That 206 acres is in addition to an adjacent 60-acre property purchased in November last year, and another 65-acre property that the Peninsula Open Space Trust (POST) preserved earlier this month. The most recent acquisition from Shapell Properties Inc., comes after years of deliberations, planning and millions of dollars spent to shift the future of the rolling valley between the Santa Cruz Mountains and the Diablo Mountain Range from redevelopment to preservation.
“We took a little bit of a risk on that, not being quite sure how it was all going to fit together and what our plans would be to transfer that property to a public agency in the future,” Ben Wright, director of land transactions for POST said.
Though POST and the Santa Clara Valley Open Space Authority has pushed to protect the land from development since 2017, the effort started paying off in November 2019, when the San Jose City Council agreed to scrap plans to create 35,000 new jobs on 937 acres in the North Coyote Valley in favor of keeping the land relatively untouched. The deal amounted to $93.46 million, funded partly with $43.6 million by Measure T, which was approved by San Jose voters in 2018.
At one time, the North Coyote Valley and mid-Coyote Valley were set to become home to up to 50,000 jobs and 25,000 homes combined.
“It’s taking a huge effort to work with private landowners and the city and the county to fulfill this conservation vision,” Andrea Mackenzie, general manager for Santa Clara Valley Open Space Authority said.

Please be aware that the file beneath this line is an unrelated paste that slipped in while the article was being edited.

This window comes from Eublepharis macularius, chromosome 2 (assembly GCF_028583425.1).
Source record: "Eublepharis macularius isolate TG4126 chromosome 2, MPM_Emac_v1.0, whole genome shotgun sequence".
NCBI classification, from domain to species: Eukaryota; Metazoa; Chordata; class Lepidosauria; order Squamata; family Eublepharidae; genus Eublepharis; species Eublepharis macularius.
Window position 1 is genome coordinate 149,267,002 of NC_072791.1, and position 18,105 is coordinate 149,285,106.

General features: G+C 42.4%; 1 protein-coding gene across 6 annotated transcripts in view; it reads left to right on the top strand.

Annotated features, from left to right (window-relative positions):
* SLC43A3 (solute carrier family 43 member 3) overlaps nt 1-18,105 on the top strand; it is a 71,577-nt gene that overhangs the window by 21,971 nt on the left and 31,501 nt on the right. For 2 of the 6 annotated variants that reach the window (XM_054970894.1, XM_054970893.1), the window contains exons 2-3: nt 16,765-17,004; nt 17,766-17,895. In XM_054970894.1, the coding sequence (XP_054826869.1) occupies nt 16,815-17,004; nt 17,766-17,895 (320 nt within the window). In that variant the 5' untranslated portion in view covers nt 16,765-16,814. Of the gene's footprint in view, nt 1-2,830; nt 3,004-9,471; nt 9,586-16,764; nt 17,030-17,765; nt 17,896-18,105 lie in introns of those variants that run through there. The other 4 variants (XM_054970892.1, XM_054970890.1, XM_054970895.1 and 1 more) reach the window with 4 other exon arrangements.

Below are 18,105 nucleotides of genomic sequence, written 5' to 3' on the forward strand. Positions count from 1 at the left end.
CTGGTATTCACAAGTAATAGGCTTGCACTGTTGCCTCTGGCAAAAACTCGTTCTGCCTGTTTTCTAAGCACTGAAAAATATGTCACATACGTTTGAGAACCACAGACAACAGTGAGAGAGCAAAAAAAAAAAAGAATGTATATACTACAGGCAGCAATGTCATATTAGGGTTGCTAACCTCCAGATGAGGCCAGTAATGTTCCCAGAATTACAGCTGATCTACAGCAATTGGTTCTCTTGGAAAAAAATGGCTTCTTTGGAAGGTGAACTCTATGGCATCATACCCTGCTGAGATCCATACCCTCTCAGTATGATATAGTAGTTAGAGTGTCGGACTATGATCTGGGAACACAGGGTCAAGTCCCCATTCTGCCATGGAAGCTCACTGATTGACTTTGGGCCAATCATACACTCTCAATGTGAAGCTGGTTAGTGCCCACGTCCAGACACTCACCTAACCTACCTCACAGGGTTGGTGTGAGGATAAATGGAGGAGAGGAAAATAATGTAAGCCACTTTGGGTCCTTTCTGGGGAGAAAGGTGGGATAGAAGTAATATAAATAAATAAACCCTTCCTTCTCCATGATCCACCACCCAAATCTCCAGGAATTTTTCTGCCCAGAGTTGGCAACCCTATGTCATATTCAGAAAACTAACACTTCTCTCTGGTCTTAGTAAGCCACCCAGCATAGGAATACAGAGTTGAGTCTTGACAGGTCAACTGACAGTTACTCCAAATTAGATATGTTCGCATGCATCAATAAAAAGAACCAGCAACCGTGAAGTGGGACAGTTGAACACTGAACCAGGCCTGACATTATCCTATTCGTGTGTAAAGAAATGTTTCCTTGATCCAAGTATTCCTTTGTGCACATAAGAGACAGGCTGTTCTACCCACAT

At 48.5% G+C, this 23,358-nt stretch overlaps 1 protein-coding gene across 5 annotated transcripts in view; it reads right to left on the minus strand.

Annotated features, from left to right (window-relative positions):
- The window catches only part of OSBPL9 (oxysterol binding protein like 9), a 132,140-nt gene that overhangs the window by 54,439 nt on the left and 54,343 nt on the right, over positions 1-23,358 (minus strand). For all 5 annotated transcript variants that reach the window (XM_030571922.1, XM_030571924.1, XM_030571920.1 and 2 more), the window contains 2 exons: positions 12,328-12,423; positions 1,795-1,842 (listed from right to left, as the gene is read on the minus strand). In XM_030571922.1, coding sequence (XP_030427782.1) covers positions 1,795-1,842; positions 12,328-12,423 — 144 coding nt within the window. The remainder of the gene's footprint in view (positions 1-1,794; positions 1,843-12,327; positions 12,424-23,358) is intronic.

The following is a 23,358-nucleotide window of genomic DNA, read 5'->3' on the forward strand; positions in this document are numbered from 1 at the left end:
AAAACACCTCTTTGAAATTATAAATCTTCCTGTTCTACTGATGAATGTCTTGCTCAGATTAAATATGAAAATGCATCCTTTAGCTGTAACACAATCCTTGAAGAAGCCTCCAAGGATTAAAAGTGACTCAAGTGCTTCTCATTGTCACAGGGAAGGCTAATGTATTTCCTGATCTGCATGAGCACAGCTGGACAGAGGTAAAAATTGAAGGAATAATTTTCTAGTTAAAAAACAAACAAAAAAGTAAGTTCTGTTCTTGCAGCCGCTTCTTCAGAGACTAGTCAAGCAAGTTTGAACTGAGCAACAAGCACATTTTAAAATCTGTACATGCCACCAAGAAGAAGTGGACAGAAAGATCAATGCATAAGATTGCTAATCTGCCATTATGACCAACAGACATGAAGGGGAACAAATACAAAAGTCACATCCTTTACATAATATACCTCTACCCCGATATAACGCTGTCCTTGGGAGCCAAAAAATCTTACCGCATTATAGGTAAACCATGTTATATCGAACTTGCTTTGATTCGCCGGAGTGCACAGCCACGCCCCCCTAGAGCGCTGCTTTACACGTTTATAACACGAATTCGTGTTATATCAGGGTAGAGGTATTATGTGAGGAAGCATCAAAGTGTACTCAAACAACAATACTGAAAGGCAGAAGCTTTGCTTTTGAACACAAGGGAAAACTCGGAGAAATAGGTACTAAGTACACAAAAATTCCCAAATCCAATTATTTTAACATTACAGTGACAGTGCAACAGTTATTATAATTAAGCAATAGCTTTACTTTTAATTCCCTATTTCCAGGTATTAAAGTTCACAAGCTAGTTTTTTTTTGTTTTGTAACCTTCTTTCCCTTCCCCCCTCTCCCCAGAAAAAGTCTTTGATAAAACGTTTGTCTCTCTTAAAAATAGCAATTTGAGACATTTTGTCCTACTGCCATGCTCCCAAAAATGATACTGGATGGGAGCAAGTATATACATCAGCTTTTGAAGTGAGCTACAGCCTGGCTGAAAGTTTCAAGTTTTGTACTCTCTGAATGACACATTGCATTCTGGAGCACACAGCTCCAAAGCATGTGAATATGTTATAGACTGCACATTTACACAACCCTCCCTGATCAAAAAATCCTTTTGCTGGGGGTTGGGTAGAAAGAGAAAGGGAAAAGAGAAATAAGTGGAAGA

“Covid has really opened our eyes to the important connections between people and nature,” she said. “There’s tremendous interest and response to the conservation vision that people are seeing coming to fruition in Coyote Valley.”
Two years later, Wright says he’s happy with the progression of the conservation efforts.
“It’s been very fast,” he said. “A lot of the parcels have turned green just in the last four years, so it’s a very rapid pace, starting with the large 937-acre collaborative effort and now continuing with several of these key pieces.”
Leaving the Coyote Valley unpaved, conservation advocates say, will help Santa Clara Valley residents by helping to prevent flooding in areas downstream from the valley. It will also go a long way to protect the water supply and maintain water quality in the groundswell of Coyote Basin and Santa Clara Basin, where most of the area’s water supply is stored.
“The vision is to protect and restore the greater Coyote Valley for the multiple conservation benefits that it provides…across one of the last undeveloped valley floors in the San Francisco Bay Area,” Mackenzie said
Today, the conserved areas include Santa Teresa County Park, North Coyote Valley Conservation Area, Coyote Valley Open Space Preserve, Coyote Creek Parkway, and Tilton Ranch—a “growing sea of green” along Highway 101 and Santa Teresa Boulevard.
“I think it’s fair to say that in the next couple of years,” Mackenzie said, “you’ll have a seamless green belt of protected lands from Morgan Hill to San Jose along the Fisher Creek Flood Plain.”